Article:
Multi-City Litigation Group, hold banks accountable, cities sue mortgage lenders
David J. Phillip/AP

St. Paul and Baltimore Rally US Cities Against Questionable Mortgage Lenders

January 15, 2009 01:02 PM
by Anne Szustek
St. Paul Mayor Chris Coleman is urging other cities to join a litigation group against mortgage lenders deemed to have used dubious criteria for loan issuance.

Irresponsible Lending Targeted by Multi-City Litigation

The cities of Baltimore, Md., and St. Paul, Minn., are spearheading a coalition of several U.S. cities in a quest to go after allegedly unscrupulous mortgage lenders. The Multi-City Litigation Group, to be co-chaired by St. Paul City Attorney John Choi and Baltimore City Solicitor George Nilson, has so far signed on 13 other major American cities, including Chicago and Atlanta, to work to reduce the number of foreclosures, save urban neighborhoods blighted by the mortgage crisis and tighten the legal reins on subprime mortgage purveyors.

St. Paul Mayor Chris Coleman is pushing to get other cities on board. “As the severity of the economic crisis becomes more apparent every day, cities can’t afford to sit on the sidelines. This coalition will represent millions of homeowners who are eager to see action and accountability on foreclosures and vacant building in their communities,” he was quoted as saying by the MinnPost.

St. Paul has seen more than a four-fold increase in foreclosures over the past four years: from 503 in 2005 to 2,289 in 2008. The city has sent letters to six lenders behind a large portion of the affected homes asking for collaboration on joint properties; however St. Paul may take legal recourse.

Explaining the benefits of the cities pooling their legal resources, Baltimore Chief Solicitor Susan Sangree was quoted by the Star-Tribune as saying, “Many of the lenders who have engaged in irresponsible lending practices are national banks, so many cities are dealing with many of the same entities.”

The plan is to draw from the resources and staff of the International Municipal Lawyers Association. Choi told the Minneapolis-St. Paul Star Tribune that lawsuits against mortgage lenders are not out of the question.

A spokesperson for the Mortgage Bankers Association did not comment Tuesday when asked about the Multi-City Litigation Group, writes the Star-Tribune.

Background: Holding banks and mortgage lenders accountable

A December Associated Press poll of 21 banks that had received at least $1 billion in funds of the $700 billion TARP focused on four key questions of transparency: “How much has been spent? What was it spent on? How much is being held in savings, and what’s the plan for the rest?”

The result? The banks were less than forthcoming with disclosure of how they are divvying up their share of federal funds. When questioned, Bank of New York-Mellon spokesperson Kevin Heine told the AP, “I just would prefer if you wouldn’t say that we’re not going to discuss those details.”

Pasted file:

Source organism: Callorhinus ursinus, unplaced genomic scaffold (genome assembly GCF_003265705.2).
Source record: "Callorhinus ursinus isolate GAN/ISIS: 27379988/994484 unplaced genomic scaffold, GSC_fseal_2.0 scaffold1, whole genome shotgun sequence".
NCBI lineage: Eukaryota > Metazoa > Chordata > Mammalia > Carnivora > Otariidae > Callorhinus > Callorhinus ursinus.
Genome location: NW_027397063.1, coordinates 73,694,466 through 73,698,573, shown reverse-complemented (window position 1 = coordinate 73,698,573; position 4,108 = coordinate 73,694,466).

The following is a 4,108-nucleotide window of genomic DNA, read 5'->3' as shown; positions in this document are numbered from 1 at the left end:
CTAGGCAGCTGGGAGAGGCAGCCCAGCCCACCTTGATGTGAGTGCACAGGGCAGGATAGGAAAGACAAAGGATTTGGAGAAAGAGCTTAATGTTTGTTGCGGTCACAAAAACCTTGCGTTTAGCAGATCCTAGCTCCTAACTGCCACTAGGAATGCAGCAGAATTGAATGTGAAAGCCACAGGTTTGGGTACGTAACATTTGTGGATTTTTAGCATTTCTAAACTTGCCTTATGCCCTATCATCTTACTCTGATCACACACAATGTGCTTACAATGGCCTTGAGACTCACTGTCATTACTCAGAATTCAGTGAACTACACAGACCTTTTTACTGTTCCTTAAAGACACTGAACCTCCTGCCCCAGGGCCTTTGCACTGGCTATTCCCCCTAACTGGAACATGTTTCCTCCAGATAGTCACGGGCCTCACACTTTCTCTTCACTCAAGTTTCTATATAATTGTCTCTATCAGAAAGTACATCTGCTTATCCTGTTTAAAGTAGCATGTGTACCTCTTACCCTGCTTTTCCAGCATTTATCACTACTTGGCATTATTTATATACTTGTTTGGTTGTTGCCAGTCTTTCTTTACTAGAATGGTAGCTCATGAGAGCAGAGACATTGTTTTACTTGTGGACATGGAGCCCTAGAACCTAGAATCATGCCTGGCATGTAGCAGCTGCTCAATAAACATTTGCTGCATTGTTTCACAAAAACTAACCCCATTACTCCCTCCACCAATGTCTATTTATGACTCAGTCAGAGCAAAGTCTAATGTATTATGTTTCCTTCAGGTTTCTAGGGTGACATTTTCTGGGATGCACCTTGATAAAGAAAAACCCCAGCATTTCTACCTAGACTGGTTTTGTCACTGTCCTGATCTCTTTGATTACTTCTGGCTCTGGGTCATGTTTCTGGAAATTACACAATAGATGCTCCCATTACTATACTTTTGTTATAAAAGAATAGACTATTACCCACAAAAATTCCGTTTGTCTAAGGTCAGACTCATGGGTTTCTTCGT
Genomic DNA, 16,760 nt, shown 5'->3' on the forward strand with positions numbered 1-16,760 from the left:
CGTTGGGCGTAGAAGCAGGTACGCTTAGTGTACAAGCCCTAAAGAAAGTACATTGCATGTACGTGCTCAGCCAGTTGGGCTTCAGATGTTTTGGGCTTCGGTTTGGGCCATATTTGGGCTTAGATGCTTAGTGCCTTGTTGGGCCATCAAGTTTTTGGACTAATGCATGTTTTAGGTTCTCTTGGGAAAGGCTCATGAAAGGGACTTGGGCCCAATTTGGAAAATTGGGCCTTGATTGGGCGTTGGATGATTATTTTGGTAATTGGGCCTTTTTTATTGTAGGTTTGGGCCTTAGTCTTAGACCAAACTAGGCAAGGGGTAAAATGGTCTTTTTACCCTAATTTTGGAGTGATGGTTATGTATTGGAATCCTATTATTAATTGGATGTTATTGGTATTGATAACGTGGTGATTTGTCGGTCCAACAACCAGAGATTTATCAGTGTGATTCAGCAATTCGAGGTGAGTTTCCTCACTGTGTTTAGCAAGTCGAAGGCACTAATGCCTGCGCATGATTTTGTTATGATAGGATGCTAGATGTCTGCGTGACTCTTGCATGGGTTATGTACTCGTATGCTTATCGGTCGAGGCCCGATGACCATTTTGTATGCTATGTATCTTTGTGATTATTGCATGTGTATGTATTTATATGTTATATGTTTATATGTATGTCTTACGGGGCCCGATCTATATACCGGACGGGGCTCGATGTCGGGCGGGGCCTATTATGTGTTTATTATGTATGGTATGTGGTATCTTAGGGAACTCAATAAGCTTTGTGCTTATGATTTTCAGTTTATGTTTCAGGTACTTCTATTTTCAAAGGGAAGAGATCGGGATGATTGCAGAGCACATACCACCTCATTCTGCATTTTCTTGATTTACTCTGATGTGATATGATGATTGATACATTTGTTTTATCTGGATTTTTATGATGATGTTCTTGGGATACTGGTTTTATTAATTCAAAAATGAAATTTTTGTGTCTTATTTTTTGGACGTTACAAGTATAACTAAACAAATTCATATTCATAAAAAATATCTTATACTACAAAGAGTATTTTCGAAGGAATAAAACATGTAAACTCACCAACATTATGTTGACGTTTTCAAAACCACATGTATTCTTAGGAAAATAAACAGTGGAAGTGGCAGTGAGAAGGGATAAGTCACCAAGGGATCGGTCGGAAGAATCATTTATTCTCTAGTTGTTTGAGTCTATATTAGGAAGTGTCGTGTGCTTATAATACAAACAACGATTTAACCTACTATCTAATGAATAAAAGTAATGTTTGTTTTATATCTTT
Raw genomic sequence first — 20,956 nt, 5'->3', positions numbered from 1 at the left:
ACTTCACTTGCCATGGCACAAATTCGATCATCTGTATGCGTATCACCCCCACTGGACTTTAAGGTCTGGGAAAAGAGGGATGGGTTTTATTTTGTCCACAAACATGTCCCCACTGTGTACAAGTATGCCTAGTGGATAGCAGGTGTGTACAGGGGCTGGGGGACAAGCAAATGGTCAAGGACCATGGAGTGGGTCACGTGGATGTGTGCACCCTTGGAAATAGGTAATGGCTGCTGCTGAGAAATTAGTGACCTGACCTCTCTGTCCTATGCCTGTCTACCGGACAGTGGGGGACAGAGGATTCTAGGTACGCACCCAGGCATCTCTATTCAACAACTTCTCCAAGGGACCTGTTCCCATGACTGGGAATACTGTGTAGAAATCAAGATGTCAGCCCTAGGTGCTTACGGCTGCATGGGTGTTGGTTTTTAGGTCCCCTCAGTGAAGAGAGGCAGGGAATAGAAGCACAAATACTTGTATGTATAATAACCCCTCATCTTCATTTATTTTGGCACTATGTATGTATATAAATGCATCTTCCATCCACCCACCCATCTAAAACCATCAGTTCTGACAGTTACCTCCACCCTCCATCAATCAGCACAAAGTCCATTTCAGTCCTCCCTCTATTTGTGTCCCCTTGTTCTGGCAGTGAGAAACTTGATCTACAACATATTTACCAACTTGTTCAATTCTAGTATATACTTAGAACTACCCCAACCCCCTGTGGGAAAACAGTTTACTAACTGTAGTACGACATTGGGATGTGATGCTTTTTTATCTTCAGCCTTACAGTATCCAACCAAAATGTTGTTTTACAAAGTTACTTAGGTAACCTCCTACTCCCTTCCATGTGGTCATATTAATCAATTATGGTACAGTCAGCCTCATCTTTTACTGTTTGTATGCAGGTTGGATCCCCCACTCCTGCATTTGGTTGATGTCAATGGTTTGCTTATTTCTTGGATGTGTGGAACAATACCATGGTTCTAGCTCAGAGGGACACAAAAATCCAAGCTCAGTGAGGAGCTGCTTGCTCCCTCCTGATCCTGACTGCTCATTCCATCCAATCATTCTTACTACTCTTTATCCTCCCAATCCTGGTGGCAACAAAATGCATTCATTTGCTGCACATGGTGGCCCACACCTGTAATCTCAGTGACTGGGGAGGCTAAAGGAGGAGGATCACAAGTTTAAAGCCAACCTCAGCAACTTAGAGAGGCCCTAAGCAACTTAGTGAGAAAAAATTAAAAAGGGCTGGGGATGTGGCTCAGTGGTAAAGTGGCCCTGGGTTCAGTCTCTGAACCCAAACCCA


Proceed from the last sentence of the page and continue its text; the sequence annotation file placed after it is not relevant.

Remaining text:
JPMorgan Chase, which has had $25 billion in TARP funds allocated, told the wire service that it was “declining” to provide information, although it did mention that $5 billion was going toward health care and nonprofits. And Citigroup and Bank of America, two of the top TARP recipients, apparently gave skeletal, public relations-laden answers focused on loan liquidity and shoring up their balance sheets.

On Jan. 14, Morgan Stanley’s $2.7 billion purchase of a 51 percent stake in a joint venture with Citigroup to take over the latter’s Smith Barney, Smith Barney Australia and Quilter units.

The deal is to create Morgan Stanley Smith Barney, which with more than 20,000 advisers would be the world’s largest brokerage firm by far. But on Citigroup’s end, it was a capital-raising move that could help fend off government scrutiny in light of the bank’s acceptance of $300 billion in TARP funds.

Bank of America, which, with its subsuming of investment bank Merrill Lynch, came under flak in early December for its role in the closure of Chicago’s Republic Windows & Doors factory. Workers staged a six-day sit-in after the factory closed with just three days’ notice, rather than the 60 days required by federal law. According to Republic statements, it had unsuccessfully tried to negotiate its debt with Bank of America, its creditor, so that it could close as per labor guidelines. Politicians pointed at banks being able to provide lending as the raison d’être of the bailout in the first place.

The federal government has called for greater oversight of the mortgage industry as well. In March, Paulson outlined a number of rules and regulations developed by the president’s Working Group on Financial Markets aimed at preventing future mortgage crises.

Paulson said that the group has been reviewing policy issues “to help reduce the likelihood that mistakes of the past are repeated.”

“Regulation needs to catch up with innovation and help restore investor confidence but not go so far as to create new problems, make our markets less efficient or cut off credit to those who need it,” Paulson was quoted as saying.

Key Player: International Municipal Lawyers Association

The International Municipal Lawyers Association is a nonprofit group of lawyers who provide legal counsel and information on municipal issues, as well as advise local governments on lawsuits and legislation.

Reference: Web Guide to Mortgages


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